Good leaders, good followers, and the advice of good scholars all play an important part in achieving goals.
GOOD leadership is important in any nation, society, organisation or institution. Leadership is the action of leading people towards achieving goals. A leader shoulders a huge responsibility in ensuring that the set goals are achieved.
The history of Islam saw many great figures who successfully carried out their tasks as leaders – including Umar ibn Abdul Aziz, Harun Amin al-Rashid, Salahuddin al-Ayubi and Muhammad al-Fatih.
In a hadith narrated by various sources, Prophet Muhammad said, “Verily you shall conquer Constantinople. What a wonderful leader will her leader be, and what a wonderful army will that army be.”
Many commentators on the hadith related these words of the Prophet to the success of Muhammad al-Fatih in liberating Constantinople from the Byzantine Empire in 1453. While this was the case, there is another pertinent message contained in the hadith.
In the hadith, Prophet Muhammad indicated that the best leadership is the combination of great leaders and quality followers; one cannot make do without the other. This was the example shown by Muhammad al-Fatih and his army.
Muhammad al-Fatih was a great leader, while his army was the best of armies. The combination of the two resulted in the success of the opening of Constantinople as the capital of the Ottoman Empire that lasted for nearly five centuries.
In this regard, the Quran states in verse 59 of Surah al-Nisa’: “O you who have believed, obey God and obey the Messenger, and those in authority among you. And if you disagree over anything, refer it to God and the Messenger, if you should believe in God and the Last Day. This is the best (way) and the best in result.”
The verse highlights the importance of loyalty and trust between leaders and their followers. Leaders depend on followers in achieving goals, while followers rely on leaders to show the way.
Another important component that contributes towards successful leadership is the role of scholars. Abu Ali Hasan ibn Ali Tusi, better known as Nizam al-Mulk, who was the Wazir Kabir (Prime Minister) of the Seljuq Empire in the 11th century said: “Scholars are the joints of religion, and the best of both this world and the hereafter, for they are the spiritual element pertinent for the development and protection of the state.”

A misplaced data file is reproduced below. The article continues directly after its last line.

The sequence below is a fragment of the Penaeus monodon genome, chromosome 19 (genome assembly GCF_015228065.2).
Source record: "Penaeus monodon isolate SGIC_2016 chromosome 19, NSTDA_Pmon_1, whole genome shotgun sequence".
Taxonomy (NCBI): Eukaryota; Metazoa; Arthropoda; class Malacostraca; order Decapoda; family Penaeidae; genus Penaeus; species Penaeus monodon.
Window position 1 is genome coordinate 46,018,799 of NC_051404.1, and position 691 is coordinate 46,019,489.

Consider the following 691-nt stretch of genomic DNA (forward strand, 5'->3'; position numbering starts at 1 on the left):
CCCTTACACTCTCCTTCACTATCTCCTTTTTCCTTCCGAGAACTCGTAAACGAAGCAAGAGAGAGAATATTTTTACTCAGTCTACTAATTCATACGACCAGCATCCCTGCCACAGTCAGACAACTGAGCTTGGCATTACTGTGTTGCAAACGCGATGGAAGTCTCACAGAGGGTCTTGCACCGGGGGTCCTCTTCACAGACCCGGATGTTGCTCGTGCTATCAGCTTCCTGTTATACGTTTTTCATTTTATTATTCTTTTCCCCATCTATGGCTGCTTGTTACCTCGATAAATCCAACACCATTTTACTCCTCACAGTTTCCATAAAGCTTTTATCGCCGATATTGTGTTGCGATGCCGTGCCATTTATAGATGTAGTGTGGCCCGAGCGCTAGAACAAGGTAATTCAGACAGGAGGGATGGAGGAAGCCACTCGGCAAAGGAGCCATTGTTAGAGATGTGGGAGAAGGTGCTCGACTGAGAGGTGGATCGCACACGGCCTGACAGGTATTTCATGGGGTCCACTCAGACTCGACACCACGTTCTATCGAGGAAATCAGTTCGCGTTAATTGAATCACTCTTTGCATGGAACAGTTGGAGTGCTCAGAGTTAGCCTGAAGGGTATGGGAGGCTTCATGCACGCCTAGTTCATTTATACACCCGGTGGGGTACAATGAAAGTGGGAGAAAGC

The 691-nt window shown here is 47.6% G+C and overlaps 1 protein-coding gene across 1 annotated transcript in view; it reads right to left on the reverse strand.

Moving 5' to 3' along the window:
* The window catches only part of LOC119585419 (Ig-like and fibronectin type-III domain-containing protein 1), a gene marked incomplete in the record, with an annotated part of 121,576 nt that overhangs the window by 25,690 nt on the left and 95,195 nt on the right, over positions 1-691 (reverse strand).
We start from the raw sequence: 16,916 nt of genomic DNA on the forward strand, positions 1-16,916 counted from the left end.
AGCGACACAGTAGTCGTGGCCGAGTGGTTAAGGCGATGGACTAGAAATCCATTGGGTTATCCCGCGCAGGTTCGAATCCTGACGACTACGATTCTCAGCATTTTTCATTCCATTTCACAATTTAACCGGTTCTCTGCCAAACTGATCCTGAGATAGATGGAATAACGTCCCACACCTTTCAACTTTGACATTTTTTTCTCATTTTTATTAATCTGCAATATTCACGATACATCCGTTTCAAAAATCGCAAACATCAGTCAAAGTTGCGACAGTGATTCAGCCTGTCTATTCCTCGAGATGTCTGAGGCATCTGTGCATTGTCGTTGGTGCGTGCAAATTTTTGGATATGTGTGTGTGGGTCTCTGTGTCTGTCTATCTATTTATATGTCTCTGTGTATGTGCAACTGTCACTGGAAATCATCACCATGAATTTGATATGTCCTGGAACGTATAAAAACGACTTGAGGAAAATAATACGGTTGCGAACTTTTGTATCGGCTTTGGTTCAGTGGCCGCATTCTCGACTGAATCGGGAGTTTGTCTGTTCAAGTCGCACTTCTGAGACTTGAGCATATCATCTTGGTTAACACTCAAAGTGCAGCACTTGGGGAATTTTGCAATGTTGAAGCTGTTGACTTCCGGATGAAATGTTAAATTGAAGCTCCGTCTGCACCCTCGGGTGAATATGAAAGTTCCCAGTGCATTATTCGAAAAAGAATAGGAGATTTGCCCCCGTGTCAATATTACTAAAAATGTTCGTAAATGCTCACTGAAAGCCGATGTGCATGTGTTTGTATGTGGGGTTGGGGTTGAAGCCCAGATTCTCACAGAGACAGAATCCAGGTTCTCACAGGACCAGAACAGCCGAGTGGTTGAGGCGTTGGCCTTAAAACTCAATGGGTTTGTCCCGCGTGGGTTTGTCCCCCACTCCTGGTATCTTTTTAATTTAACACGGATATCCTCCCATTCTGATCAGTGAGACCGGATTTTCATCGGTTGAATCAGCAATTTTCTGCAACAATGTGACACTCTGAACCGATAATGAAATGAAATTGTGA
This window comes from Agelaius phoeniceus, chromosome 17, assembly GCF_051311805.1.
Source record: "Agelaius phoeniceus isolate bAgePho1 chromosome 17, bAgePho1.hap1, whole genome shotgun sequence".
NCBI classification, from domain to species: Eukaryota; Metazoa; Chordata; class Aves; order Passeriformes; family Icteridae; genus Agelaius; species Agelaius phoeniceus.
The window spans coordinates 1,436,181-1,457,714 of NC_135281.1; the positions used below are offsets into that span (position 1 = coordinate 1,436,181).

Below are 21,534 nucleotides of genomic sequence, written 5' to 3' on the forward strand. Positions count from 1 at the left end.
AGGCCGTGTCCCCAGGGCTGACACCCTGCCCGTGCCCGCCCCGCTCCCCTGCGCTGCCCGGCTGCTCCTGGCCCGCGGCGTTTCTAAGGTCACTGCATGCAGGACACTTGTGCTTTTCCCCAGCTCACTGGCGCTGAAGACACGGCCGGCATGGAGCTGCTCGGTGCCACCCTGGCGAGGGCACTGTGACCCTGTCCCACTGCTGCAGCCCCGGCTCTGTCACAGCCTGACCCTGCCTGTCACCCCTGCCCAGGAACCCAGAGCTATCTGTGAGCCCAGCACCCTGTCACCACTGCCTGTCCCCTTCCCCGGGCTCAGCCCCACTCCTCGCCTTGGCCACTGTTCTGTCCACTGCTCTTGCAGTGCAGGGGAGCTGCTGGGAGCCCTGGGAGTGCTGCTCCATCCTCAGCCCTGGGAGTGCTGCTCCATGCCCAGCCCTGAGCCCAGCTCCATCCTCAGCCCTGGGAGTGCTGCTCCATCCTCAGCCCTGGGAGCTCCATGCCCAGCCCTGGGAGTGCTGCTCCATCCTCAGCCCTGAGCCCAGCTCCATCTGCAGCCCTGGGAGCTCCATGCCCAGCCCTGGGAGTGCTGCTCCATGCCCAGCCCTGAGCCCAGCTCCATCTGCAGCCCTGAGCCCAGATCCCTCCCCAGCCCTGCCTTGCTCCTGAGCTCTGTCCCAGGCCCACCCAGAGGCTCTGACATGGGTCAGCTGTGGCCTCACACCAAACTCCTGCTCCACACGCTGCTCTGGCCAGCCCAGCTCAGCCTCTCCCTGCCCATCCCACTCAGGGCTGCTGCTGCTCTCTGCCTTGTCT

It is not surprising therefore to see historical records showing Nizam al-Mulk was always in the company of great scholars.
It is under the same understanding of the importance of scholars in advising leaders that erudite scholars of yesteryear, wrote scholarly texts as guides and advice for leaders, to the extent that a literary genre of its own – called “Mirrors of Princes” – flourished during the Middle Ages.
This genre may be in the form of “textbooks” for kings and leaders on aspects of rules and behaviour.
The existence of scholarly texts from Islamic civilisation highlights the close relationship between leaders and scholars. Great leaders of the past were willing to be guided and advised by erudite scholars, and these scholars were willing to take up this advisory role.
It is perhaps timely for scholars of today to contribute their thinking on leadership for the benefit of today’s leaders. With this intention, the Institute of Islamic Understanding Malaysia published the book Kepimpinan dan Amanat Peradaban (Leadership and the Civilisational Mandate) in 2016.
The elements of a successful leadership are found not only in leaders, but should also be present in followers and scholars. A leader should be a person who has the calibre, charisma and integrity to lead, while possessing certain characteristics.
In Islam, a leader is someone who is guided by his belief in God and His Messenger, and is knowledgeable and wise. He is someone who is willing to enjoin what is good and forbid what is bad.
He must also be just in all his actions, and not be oppressive and corrupt. As such, integrity should be at the heart of leadership.
A leader must also be someone who believes in consultation and practises the ethics of differing opinions.
He must be willing to accept not only sound advice but listen to dissenting views, especially before making important and difficult decisions.
The followers, meanwhile, should demonstrate loyalty to leaders as long as leaders meet the above criteria. The fourth caliph of the Khulafa’ al-Rashidin rule, Ali ibn Abi Talib, was asked by a companion why there were schisms during his time as compared to the time of the Prophet and the previous caliphs.
To this question Ali remarked, “During the time of the previous caliphs, it was people like me who were the followers; and during my time as caliph, it is people like you who are my followers.” The underlying message was that the best of leaders need the best of followers.
As for scholars, it is critical that they play the role of sound advisers. Scholars should not have any self-interest when advising leaders. Their advice must be objective, unbiased and constructive in the best interest of the nation and its people.
In the present context, we are not short of good leaders, nor are we short of good scholars. What is needed is synergy between leaders and scholars in order to obtain the best ideas that can be implemented in meeting the challenges of the 21st century.
- Dr Shaikh Mohd Saifuddeen Shaikh Mohd Salleh is the director of Ikim’s Centre for Science and Environment Studies. The views expressed here are entirely his own.
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